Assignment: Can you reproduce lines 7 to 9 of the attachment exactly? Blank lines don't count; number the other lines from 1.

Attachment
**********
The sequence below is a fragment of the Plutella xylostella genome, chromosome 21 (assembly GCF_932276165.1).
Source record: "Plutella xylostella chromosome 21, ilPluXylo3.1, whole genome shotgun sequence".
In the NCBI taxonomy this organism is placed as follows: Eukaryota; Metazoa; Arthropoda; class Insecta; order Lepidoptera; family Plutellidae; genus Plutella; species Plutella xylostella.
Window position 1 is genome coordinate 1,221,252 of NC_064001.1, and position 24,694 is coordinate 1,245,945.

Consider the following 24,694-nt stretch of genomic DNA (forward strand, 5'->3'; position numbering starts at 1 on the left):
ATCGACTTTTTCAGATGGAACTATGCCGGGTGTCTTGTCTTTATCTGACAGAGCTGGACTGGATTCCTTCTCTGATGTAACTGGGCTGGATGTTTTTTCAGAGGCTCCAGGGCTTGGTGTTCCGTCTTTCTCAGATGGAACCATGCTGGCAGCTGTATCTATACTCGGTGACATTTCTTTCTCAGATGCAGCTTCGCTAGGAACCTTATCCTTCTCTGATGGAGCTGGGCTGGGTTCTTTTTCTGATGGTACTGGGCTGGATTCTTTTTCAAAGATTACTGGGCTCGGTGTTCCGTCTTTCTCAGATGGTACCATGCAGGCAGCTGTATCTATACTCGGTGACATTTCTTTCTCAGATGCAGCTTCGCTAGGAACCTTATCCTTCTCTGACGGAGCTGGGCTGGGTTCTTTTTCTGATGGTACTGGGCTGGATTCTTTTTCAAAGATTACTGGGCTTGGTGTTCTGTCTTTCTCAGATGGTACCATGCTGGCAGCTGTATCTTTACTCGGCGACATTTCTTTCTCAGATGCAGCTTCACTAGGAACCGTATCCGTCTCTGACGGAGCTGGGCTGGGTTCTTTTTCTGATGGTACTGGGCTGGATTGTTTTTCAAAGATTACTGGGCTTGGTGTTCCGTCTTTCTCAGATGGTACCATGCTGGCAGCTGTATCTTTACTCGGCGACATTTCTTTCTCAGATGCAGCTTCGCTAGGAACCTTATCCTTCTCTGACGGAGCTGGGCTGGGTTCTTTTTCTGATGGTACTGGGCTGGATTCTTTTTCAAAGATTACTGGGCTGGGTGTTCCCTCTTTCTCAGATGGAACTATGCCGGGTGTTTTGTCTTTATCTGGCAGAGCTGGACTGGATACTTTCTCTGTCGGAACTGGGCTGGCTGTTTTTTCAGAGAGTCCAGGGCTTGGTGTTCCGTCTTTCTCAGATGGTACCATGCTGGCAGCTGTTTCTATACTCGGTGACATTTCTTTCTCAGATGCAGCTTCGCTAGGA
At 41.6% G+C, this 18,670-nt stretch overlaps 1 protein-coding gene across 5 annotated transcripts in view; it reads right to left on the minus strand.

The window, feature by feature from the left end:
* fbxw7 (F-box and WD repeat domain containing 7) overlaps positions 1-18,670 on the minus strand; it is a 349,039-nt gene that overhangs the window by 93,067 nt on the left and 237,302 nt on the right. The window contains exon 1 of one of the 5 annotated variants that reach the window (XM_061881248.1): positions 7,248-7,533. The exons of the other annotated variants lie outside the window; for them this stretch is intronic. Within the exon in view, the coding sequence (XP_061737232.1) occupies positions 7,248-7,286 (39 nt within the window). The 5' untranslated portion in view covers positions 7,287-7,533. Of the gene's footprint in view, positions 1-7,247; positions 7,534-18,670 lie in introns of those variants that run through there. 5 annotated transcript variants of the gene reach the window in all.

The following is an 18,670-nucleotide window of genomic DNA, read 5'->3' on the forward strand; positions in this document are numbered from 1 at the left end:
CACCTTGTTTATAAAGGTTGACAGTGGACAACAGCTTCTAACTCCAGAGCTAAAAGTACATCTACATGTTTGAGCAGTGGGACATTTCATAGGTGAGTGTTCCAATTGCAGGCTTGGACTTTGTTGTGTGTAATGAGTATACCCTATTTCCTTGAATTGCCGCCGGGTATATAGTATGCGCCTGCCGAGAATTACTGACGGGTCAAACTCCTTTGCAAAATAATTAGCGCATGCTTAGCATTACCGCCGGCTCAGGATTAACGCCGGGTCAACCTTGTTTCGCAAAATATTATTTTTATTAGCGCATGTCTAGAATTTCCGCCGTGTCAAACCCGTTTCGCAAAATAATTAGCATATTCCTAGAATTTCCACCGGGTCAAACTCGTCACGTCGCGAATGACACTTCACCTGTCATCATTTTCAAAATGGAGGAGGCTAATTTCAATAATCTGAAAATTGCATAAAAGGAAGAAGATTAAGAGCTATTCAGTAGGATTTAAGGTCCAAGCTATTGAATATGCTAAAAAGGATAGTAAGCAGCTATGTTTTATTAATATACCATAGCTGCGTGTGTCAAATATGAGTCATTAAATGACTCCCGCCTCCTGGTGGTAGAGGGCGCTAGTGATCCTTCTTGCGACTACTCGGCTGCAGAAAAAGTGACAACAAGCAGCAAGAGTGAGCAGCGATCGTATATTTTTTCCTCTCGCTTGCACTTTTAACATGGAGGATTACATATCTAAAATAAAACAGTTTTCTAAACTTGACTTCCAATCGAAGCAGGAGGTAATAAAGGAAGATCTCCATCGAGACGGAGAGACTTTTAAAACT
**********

At 41.6% G+C, this 18,670-nt stretch overlaps 1 protein-coding gene across 5 annotated transcripts in view; it reads right to left on the minus strand.

The window, feature by feature from the left end:
* fbxw7 (F-box and WD repeat domain containing 7) overlaps positions 1-18,670 on the minus strand; it is a 349,039-nt gene that overhangs the window by 93,067 nt on the left and 237,302 nt on the right. The window contains exon 1 of one of the 5 annotated variants that reach the window (XM_061881248.1): positions 7,248-7,533. The exons of the other annotated variants lie outside the window; for them this stretch is intronic. Within the exon in view, the coding sequence (XP_061737232.1) occupies positions 7,248-7,286 (39 nt within the window). The 5' untranslated portion in view covers positions 7,287-7,533. Of the gene's footprint in view, positions 1-7,247; positions 7,534-18,670 lie in introns of those variants that run through there. 5 annotated transcript variants of the gene reach the window in all.